Toilet Paper and Crypts: Two Not to Miss Museums in Ghent, Belgium

On my return visit to Ghent, I was fixated on one thing – giving it a second chance. My first trip to the Flemish city near Brussels didn’t go well, one might say it was a travel disaster. My second visit was better coordinated and longer, and those two details made the trip a success. One of the highlights was something I don’t always enjoy, the museums.

Let me back up, I like some museums. I love history, so anything in that category is usually a sure bet with me. My ability to consume massive quantities of artwork though is severely limited and I usually rush through art museums; they can’t just hold my interest. So it’s probably no surprise that my two favorite museum experiences in Ghent had nothing to do with art, well not much at least.

The Ghent City Museum (STAM) is a wonderful example of telling a story in a way that is engaging and interesting. Housed in a 14th century abbey, the new museum opened in 2010 to great fanfare. As I learned, the critical acclaim is well earned. While the architects kept the architecture of the abbey intact, they also seamlessly infused the museum with modern touches.

A visit to the STAM starts off in the map room, a massive aerial photo of the city with detail so fine that residents can find their houses. A walk through the rest of the exhibits is a journey through time as every stage of Ghent history is revealed in detail. Also in each room are computers, allowing visitors to learn more about the eras if they so choose and to see where the historical buildings would have stood in modern Ghent. I think that’s what I enjoyed most about the museum. Sure, it’s a way for visitors to get a better understanding of the city, but it’s always meant to educate the citizens of Ghent themselves. The museum organizers intended from the very start for the educational center to be for the people of Ghent, and they went to great pains to make sure they could be as captivated as the first time visitor.

 

At the end of the tour is a fantastic, interactive arena where visitors can splice together their own mini-documentary using footage from old news broadcasts and then watch the movie on the overhead screens. Believe me, I speak from personal experience when I say that this feature is addictive and a lot of fun.

The STAM isn’t a stand alone building though, it’s part of the larger Bijloke complex that today is home to the museum, convent buildings, a music center and a Gothic refectory decorated with pre-Van Eyckian murals.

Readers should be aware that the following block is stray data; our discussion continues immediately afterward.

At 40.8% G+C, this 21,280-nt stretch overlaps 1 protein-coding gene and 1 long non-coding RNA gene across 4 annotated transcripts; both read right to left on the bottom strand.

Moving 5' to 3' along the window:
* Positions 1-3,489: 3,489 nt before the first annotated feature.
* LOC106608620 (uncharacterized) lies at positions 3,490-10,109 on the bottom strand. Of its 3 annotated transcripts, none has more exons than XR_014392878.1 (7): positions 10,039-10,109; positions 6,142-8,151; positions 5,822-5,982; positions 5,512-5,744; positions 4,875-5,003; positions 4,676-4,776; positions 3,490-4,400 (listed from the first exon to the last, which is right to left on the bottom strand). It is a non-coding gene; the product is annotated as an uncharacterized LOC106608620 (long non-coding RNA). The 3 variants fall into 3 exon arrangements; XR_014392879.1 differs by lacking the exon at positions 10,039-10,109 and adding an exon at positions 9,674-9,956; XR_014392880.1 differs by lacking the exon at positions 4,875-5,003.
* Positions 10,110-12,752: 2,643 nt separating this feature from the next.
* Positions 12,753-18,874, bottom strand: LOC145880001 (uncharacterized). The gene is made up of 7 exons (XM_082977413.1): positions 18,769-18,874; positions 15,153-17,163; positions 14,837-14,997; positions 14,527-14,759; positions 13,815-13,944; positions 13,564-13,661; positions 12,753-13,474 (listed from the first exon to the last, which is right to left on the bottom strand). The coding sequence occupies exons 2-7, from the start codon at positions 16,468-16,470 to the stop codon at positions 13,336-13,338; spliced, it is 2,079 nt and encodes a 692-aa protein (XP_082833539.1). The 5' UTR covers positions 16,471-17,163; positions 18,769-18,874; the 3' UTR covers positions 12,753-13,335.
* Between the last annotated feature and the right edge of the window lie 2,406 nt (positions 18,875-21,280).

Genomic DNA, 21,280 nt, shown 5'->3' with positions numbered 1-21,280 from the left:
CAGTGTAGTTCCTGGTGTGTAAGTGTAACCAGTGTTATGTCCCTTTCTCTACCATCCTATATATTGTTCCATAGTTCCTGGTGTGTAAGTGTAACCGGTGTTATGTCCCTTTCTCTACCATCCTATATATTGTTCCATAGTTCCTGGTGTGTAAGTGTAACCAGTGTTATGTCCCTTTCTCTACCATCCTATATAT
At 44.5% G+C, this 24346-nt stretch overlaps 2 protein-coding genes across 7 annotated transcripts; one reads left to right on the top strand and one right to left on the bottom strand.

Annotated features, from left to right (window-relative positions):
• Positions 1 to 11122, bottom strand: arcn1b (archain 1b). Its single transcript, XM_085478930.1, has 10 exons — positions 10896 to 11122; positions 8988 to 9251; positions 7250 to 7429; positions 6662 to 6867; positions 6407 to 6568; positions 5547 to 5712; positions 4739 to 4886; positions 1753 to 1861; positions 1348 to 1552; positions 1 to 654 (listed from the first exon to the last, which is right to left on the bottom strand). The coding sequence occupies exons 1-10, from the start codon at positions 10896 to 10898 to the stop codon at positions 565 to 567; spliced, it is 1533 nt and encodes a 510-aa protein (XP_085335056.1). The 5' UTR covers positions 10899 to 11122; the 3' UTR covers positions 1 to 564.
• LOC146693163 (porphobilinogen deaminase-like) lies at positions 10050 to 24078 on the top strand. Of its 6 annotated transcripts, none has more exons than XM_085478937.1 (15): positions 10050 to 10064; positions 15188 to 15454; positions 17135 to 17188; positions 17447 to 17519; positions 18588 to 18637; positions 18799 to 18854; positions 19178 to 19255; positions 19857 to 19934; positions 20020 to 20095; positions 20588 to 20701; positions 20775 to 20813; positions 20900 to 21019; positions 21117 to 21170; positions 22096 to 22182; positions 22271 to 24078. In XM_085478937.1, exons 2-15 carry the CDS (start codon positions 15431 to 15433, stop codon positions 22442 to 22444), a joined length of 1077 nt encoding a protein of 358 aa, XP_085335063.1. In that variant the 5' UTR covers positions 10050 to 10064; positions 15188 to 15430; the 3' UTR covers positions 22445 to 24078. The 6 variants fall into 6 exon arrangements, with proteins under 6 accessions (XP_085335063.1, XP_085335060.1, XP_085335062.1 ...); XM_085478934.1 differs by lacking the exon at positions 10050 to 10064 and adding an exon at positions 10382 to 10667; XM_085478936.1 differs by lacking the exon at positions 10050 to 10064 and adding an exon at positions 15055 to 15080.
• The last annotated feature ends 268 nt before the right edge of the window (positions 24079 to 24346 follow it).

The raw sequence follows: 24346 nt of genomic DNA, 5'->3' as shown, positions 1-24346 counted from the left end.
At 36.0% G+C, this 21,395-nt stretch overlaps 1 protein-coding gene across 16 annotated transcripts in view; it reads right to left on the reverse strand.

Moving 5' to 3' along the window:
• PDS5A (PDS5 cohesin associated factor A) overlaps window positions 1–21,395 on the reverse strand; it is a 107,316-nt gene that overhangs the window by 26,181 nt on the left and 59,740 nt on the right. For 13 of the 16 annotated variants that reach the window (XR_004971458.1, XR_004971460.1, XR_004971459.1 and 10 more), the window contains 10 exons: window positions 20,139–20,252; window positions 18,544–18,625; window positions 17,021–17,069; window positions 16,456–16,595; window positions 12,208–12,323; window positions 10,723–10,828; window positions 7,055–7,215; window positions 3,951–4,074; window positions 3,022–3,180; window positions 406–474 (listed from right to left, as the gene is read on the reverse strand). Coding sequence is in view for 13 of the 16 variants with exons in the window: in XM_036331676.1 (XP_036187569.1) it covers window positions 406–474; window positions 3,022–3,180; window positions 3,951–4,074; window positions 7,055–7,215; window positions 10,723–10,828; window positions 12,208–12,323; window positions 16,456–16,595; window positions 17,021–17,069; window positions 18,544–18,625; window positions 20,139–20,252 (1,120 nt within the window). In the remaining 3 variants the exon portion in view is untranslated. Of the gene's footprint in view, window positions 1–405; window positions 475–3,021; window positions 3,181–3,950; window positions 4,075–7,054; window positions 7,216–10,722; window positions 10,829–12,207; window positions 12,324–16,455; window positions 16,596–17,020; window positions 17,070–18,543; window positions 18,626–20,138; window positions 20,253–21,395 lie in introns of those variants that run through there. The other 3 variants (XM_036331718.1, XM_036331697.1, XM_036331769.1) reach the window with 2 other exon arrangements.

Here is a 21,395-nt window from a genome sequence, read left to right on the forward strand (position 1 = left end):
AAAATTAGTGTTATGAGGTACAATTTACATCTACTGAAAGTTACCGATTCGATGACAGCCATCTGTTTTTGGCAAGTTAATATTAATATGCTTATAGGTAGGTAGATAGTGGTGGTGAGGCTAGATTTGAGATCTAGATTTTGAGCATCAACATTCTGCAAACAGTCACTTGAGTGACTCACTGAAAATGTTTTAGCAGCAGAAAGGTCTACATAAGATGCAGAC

My other favorite museum in Ghent couldn’t be more different than the STAM, the Design Museum of Ghent.

Housed in an 18th century mansion, the Design Museum focuses on showcasing the best of 20th century decorative arts. For a lover of design and decorative arts from the first few decades of the last century, the museum was a visual treat.

One of the most unusual features of the museum is the bathroom wing. Built after a lost battle with city government to approve an expansion, the museum constructed an outside set of bathrooms in an enclosure made to look like a giant roll of toilet paper. If that’s not the perfect example of Flemish passive aggressiveness and sarcasm, I don’t know what is.

Ghent, Belgium

Inside the museum though I was mesmerized by the displays, everything from avant-garde chairs to mock-up rooms that were truly drool worthy. Even though I was skeptical at first, the Design Museum was one of my favorite stops during my visit to Ghent.

Ghent is home to many museums, thanks in part to the university as well as just a natural curiosity among the citizenry. The result is a rich assemblage of things to do for visitors, including these two museums that I personally think are the best in town.

What types of museums do you like to visit when you travel?

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By: Matt Long

Matt has a true passion for travel. As someone who has a bad case of the travel bug, Matt travels the world in order to share tips on where to go, what to see and how to experience the best the world has to offer. Also follow Matt on Twitter, Facebook and

7 Responses

  1. Julie McNamee

    Beautiful photos, Matt. I think every public bathroom should be shaped like a toilet roll.

    Reply
  2. Monique

    Sometimes you need more than one visit to thoroughly enjoy the visit, it’s almost like a reverse “la petite mort”, n’est-ce pas?

    I do like art, but I agree with you that there is a limit of art intake – unless it’s Van Gogh!

    Ghent is on my list of places I want to visit, just really don’t know when that will happen yet.

    Thanks for sharing the pictures, great as always, and it was very nice meeting you at TBEX!

    Monique

    Reply
    • Matt Long

      Great meeting you too and yes, you should definitely visit Ghent.

      Reply
  3. Andi of My Beautiful Adventures

    Wow these photos are terrific! I used to LOVE museums, now I’m kinda over them. I prefer to just sit at a cafe and people watch. 🙂

    Reply
  4. Annick

    Well, you just captured two of my own favourite museums – and being born & raised in Gent, this means something 😉
    By the way, did you know that behind the gigantic toilet paper, the sign that sais “de pot op” means actually two things in Dutch?
    Literally, it means “to go on the loo”; so go to the toilet. But it’s never used in that way. The other meaning means, “screw you” – which is how we always use it 😉 I pass by this spot daily on the bike to & from work, never ceases to make me smile!

    Reply
    • Matt Long

      Very cool information! Thank you for sharing it

      Reply

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